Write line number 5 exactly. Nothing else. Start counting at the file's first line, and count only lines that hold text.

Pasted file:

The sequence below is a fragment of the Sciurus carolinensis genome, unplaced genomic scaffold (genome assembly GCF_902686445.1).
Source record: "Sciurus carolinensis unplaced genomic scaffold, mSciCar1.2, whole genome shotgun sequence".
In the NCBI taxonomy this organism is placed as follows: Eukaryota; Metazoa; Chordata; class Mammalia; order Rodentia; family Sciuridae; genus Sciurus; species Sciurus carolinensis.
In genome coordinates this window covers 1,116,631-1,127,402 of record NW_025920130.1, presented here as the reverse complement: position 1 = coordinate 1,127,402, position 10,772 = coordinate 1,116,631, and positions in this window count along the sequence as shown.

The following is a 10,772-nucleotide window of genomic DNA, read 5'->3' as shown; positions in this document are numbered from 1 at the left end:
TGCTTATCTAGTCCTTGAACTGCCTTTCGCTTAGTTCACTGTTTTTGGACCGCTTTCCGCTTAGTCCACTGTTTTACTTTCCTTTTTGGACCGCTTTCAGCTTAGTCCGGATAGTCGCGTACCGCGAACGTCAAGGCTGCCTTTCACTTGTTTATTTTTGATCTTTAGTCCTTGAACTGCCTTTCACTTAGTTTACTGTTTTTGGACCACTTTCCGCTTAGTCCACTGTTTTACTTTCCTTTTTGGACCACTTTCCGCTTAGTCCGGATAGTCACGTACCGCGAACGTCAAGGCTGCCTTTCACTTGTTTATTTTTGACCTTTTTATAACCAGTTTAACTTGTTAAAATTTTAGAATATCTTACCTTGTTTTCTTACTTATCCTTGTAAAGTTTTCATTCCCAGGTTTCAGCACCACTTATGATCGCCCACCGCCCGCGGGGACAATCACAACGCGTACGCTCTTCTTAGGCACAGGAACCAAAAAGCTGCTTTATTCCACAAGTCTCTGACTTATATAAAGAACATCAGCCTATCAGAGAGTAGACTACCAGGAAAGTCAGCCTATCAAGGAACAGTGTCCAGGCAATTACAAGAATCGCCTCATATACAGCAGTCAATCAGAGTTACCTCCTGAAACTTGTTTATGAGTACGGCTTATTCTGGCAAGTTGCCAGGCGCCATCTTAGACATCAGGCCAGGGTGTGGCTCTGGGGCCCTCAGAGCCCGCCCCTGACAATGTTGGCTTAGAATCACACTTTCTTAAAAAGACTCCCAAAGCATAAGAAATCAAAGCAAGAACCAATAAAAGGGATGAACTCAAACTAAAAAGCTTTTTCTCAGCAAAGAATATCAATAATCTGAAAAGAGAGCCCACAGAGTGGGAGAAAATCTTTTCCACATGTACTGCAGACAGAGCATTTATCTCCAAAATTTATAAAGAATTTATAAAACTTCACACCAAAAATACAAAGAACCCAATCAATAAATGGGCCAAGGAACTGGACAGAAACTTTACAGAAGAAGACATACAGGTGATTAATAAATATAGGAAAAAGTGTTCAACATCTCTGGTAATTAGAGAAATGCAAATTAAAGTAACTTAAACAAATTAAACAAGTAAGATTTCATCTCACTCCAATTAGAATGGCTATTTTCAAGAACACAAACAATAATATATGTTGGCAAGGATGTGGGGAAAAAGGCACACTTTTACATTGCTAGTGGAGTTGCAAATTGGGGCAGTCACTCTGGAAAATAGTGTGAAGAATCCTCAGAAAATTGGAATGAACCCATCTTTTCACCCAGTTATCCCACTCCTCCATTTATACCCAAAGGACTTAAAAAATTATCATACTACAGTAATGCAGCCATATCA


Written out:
The following is a 10,772-nucleotide window of genomic DNA, read 5'->3' as shown; positions in this document are numbered from 1 at the left end: